This weekend marks the annual return of Whistler’s proudest traditions, the Peak to Valley Race.
The brainchild of Dave Murray – the retired Crazy Canuck racing legend, turned Director of Skiing for Whistler Mountain – this event was one part of his tireless efforts to popularize ski racing amongst the masses. No doubt, Dave also considered it a creative way of showing off Whistler’s massive vertical. Many a race goer over the years has certainly left wondering “how much is too much?!?!”
With its 32nd iteration wrapping up today, sold out as usual, Dave’s vision has been more than vindicated.
Peak-to-Valley visionary Dave Murray came up with the brilliant idea to promote ski racing amongst the general public by creating a race far more gruelling than anything he had encountered on the World Cup circuit. It worked.
From the top of the Saddle all the way down to Creekside base, the concept is deceptively simple; people ski out from the valley to the alpine all the time. But turn on the clock and throw down a 1400 vertical metre, 180-gate gauntlet and, well, thighs begin to burn. For comparison, a world cup GS course can be no more 450 vertical metres, with a maximum of 70 gates. It is, quite simply, the longest giant slalom ski race on Earth.
Hopefully the legs aren’t burning yet! A long way still to go for this racer running the upper section of the course, circa late 1980s. Note the absence of the Peak Chair. Greg Griffith Photo.
Superlative course aside, what makes this event special is the tradition that it has developed over the years. This is one of the few races in the world where you can have world cup-level racers competing against, even with octogenarians.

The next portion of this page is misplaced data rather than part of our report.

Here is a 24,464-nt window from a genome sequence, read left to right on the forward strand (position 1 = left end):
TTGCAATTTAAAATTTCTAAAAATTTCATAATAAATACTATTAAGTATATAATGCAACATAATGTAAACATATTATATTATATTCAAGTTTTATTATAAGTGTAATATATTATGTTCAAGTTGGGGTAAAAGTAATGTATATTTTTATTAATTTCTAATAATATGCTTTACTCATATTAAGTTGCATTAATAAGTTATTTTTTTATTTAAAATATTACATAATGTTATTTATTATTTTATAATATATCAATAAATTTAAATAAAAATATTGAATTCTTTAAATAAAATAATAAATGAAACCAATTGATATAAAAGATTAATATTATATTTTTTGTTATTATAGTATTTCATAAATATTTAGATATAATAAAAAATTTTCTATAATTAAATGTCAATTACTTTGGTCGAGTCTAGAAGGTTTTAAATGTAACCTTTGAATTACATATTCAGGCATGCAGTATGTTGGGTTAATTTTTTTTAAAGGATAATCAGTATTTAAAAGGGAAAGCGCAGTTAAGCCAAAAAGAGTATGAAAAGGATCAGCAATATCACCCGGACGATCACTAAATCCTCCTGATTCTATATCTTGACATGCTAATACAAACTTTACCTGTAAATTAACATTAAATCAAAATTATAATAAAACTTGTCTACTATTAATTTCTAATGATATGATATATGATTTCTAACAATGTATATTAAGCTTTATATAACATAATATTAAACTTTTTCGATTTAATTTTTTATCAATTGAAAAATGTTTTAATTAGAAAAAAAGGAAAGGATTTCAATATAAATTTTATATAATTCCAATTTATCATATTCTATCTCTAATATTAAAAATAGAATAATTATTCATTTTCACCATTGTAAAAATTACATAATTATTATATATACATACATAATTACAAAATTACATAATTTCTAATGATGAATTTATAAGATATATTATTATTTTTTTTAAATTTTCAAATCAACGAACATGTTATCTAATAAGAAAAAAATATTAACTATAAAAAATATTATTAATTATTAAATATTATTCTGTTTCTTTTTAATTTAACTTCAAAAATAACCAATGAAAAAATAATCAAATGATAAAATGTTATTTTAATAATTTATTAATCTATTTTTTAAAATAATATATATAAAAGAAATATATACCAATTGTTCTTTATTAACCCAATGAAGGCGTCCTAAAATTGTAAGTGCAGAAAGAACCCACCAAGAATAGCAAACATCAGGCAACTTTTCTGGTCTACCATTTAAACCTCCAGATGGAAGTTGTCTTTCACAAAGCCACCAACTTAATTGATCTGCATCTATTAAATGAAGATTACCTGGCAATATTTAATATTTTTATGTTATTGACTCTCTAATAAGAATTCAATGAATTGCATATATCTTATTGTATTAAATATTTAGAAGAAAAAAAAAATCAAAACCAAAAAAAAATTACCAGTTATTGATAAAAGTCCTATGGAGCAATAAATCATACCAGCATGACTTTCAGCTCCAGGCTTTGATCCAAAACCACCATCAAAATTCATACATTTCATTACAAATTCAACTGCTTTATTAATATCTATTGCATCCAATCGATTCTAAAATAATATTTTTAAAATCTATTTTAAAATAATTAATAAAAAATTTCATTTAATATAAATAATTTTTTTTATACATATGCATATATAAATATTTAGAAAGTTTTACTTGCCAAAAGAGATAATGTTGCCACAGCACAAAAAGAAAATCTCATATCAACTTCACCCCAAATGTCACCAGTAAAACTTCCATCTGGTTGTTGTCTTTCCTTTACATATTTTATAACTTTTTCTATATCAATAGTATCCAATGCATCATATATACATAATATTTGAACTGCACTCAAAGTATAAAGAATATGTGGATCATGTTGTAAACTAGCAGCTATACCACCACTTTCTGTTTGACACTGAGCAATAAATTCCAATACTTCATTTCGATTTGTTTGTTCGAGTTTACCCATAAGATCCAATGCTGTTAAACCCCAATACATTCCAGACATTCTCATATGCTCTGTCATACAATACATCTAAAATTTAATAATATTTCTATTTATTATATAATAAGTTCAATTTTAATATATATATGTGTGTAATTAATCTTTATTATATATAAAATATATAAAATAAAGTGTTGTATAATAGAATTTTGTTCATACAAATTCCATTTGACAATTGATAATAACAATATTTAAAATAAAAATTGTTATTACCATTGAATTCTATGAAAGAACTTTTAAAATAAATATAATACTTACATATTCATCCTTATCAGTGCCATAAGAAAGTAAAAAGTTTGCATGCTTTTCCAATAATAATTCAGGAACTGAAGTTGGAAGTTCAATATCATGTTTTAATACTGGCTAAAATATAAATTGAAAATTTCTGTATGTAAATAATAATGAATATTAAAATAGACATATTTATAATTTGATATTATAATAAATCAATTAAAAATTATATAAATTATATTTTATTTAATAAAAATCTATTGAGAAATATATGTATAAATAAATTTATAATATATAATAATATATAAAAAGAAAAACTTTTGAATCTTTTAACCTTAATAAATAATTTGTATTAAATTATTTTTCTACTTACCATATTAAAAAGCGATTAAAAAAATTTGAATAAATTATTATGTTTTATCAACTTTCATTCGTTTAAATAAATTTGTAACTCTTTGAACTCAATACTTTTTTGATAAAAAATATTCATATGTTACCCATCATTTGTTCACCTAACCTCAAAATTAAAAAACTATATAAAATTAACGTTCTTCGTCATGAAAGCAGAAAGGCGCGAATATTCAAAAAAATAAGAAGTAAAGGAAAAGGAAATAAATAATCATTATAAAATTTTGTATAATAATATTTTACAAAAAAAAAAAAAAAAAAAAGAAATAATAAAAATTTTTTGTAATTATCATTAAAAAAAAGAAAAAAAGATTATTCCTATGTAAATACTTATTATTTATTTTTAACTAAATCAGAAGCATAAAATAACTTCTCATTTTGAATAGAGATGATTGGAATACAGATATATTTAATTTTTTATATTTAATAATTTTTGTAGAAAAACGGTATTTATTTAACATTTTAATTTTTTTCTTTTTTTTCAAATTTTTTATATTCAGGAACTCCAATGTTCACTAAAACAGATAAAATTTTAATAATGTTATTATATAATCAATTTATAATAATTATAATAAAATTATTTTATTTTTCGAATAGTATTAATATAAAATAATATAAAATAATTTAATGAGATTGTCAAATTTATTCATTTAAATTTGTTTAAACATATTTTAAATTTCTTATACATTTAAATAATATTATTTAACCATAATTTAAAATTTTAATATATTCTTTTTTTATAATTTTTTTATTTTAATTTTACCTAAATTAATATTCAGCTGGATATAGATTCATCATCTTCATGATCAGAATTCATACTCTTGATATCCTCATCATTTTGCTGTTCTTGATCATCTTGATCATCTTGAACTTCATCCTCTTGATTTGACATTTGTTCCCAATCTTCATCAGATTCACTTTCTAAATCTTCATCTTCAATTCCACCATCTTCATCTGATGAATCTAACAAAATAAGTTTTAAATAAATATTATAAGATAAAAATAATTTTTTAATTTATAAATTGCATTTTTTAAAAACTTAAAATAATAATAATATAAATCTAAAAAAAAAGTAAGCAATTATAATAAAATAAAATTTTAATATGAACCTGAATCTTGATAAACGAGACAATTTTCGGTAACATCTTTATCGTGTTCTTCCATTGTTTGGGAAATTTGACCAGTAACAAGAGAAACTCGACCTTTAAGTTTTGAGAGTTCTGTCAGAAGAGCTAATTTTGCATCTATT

The race is battled over by teams of four. Teams must include a member of each gender, no more than one “carded” racer (ie – pros, ringers, etc), and categories are sorted by the cumulative age of each team, from 149 & under all the way up to 250 & above. Some of the teams have been together for close to two decades.
Local rabble rouser G.D. “Max” Maxwell wrote a great feature in 2004, celebrating it’s 25th anniversary. In the article, former national team racer and P2V course record holder Chris Kent described the feat of endurance as such:
Coming off the first section, you’re gliding across the flats before Upper Franz and you’re beginning to really feel your legs. The first time I ran it, about there I was thinking, ‘Oh my God, how can I possibly finish this course?’ This is where you have to start getting tough.
Keep in mind that this section is only about a third of the way down.
But for every team grunting it out in the quest for Peak-to Valley primacy, there a handful of others who are in it for the camaraderie, and perhaps a personal best.
A racer heads for a gate on Upper Franz, 2016. Brad Nichols photo.
This year we’re excited to have the return of the full-course, after snow conditions prevented the race from running all the way to the valley last season (only the 3rd or 4th time this had happened in the history of the event). Good luck to all the teams today!
Whistler-Blackcomb has now uploaded the results for every race since 1985, viewable here.
2016 results available here. Congrats to all the racers!